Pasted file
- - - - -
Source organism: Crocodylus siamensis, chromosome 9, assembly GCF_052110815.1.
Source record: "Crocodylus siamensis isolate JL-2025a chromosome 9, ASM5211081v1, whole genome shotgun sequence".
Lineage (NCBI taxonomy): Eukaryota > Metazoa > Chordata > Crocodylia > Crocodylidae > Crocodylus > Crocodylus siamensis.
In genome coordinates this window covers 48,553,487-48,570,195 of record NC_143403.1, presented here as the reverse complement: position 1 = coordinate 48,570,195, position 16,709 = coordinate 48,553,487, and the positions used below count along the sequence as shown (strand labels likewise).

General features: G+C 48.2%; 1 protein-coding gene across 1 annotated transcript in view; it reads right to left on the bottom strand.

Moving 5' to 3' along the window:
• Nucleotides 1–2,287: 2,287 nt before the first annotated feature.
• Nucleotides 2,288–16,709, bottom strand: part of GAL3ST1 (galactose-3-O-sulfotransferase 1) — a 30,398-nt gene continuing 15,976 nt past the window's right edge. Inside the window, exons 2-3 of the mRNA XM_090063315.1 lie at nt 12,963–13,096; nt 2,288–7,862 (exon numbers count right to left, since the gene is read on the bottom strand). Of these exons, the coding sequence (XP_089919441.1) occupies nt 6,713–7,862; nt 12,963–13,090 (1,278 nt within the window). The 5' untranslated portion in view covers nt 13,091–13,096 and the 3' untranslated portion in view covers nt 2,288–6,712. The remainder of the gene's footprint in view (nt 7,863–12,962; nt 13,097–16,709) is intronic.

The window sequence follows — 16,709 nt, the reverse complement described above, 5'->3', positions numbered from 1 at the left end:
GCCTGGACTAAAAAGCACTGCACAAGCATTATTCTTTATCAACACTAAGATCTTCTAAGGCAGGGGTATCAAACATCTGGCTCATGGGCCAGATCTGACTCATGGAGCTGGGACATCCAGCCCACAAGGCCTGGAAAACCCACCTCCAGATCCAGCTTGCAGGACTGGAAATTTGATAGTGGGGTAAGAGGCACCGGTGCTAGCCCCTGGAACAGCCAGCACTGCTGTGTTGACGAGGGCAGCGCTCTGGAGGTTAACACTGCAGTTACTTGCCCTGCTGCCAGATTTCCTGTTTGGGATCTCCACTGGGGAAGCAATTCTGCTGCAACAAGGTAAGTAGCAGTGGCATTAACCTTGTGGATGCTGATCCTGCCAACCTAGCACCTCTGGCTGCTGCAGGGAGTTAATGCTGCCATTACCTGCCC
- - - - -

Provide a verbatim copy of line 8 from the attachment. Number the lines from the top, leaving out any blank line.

• Nucleotides 2,288–16,709, bottom strand: part of GAL3ST1 (galactose-3-O-sulfotransferase 1) — a 30,398-nt gene continuing 15,976 nt past the window's right edge. Inside the window, exons 2-3 of the mRNA XM_090063315.1 lie at nt 12,963–13,096; nt 2,288–7,862 (exon numbers count right to left, since the gene is read on the bottom strand). Of these exons, the coding sequence (XP_089919441.1) occupies nt 6,713–7,862; nt 12,963–13,090 (1,278 nt within the window). The 5' untranslated portion in view covers nt 13,091–13,096 and the 3' untranslated portion in view covers nt 2,288–6,712. The remainder of the gene's footprint in view (nt 7,863–12,962; nt 13,097–16,709) is intronic.